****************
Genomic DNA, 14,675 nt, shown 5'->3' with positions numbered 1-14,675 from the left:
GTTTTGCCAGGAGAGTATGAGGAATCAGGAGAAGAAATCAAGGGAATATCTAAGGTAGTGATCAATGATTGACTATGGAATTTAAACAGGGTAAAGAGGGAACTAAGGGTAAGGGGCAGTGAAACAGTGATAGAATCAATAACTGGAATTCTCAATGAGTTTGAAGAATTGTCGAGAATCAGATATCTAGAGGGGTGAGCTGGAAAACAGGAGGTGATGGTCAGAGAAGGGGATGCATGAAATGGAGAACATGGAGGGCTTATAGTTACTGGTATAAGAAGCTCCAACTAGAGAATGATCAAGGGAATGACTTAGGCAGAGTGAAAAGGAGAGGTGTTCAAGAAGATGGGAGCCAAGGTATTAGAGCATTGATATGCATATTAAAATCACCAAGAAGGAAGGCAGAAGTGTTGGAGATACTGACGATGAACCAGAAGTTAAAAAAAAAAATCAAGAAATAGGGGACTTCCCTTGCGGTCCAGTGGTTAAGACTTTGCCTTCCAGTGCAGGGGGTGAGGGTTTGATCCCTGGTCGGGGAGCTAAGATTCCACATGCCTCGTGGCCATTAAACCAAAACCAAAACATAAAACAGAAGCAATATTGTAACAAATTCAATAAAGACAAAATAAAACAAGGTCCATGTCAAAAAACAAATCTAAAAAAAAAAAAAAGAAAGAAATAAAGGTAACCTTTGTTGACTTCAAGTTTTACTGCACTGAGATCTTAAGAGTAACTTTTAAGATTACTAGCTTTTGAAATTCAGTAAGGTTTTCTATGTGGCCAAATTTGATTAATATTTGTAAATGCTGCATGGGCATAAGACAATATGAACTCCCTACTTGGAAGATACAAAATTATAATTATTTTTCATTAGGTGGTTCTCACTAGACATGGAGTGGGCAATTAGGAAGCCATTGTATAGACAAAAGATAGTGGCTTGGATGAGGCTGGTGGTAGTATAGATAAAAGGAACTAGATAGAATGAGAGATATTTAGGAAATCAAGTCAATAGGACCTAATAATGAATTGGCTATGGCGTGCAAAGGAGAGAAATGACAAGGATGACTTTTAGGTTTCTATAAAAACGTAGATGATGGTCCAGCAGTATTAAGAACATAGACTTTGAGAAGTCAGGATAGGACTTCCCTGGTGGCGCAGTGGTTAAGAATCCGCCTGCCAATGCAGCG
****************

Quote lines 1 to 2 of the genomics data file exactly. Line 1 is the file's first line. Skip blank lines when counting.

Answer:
Genomic DNA, 14,675 nt, shown 5'->3' with positions numbered 1-14,675 from the left:
GTTTTGCCAGGAGAGTATGAGGAATCAGGAGAAGAAATCAAGGGAATATCTAAGGTAGTGATCAATGATTGACTATGGAATTTAAACAGGGTAAAGAGGGAACTAAGGGTAAGGGGCAGTGAAACAGTGATAGAATCAATAACTGGAATTCTCAATGAGTTTGAAGAATTGTCGAGAATCAGATATCTAGAGGGGTGAGCTGGAAAACAGGAGGTGATGGTCAGAGAAGGGGATGCATGAAATGGAGAACATGGAGGGCTTATAGTTACTGGTATAAGAAGCTCCAACTAGAGAATGATCAAGGGAATGACTTAGGCAGAGTGAAAAGGAGAGGTGTTCAAGAAGATGGGAGCCAAGGTATTAGAGCATTGATATGCATATTAAAATCACCAAGAAGGAAGGCAGAAGTGTTGGAGATACTGACGATGAACCAGAAGTTAAAAAAAAAAATCAAGAAATAGGGGACTTCCCTTGCGGTCCAGTGGTTAAGACTTTGCCTTCCAGTGCAGGGGGTGAGGGTTTGATCCCTGGTCGGGGAGCTAAGATTCCACATGCCTCGTGGCCATTAAACCAAAACCAAAACATAAAACAGAAGCAATATTGTAACAAATTCAATAAAGACAAAATAAAACAAGGTCCATGTCAAAAAACAAATCTAAAAAAAAAAAAAAGAAAGAAATAAAGGTAACCTTTGTTGACTTCAAGTTTTACTGCACTGAGATCTTAAGAGTAACTTTTAAGATTACTAGCTTTTGAAATTCAGTAAGGTTTTCTATGTGGCCAAATTTGATTAATATTTGTAAATGCTGCATGGGCATAAGACAATATGAACTCCCTACTTGGAAGATACAAAATTATAATTATTTTTCATTAGGTGGTTCTCACTAGACATGGAGTGGGCAATTAGGAAGCCATTGTATAGACAAAAGATAGTGGCTTGGATGAGGCTGGTGGTAGTATAGATAAAAGGAACTAGATAGAATGAGAGATATTTAGGAAATCAAGTCAATAGGACCTAATAATGAATTGGCTATGGCGTGCAAAGGAGAGAAATGACAAGGATGACTTTTAGGTTTCTATAAAAACGTAGATGATGGTCCAGCAGTATTAAGAACATAGACTTTGAGAAGTCAGGATAGGACTTCCCTGGTGGCGCAGTGGTTAAGAATCCGCCTGCCAATGCAGCG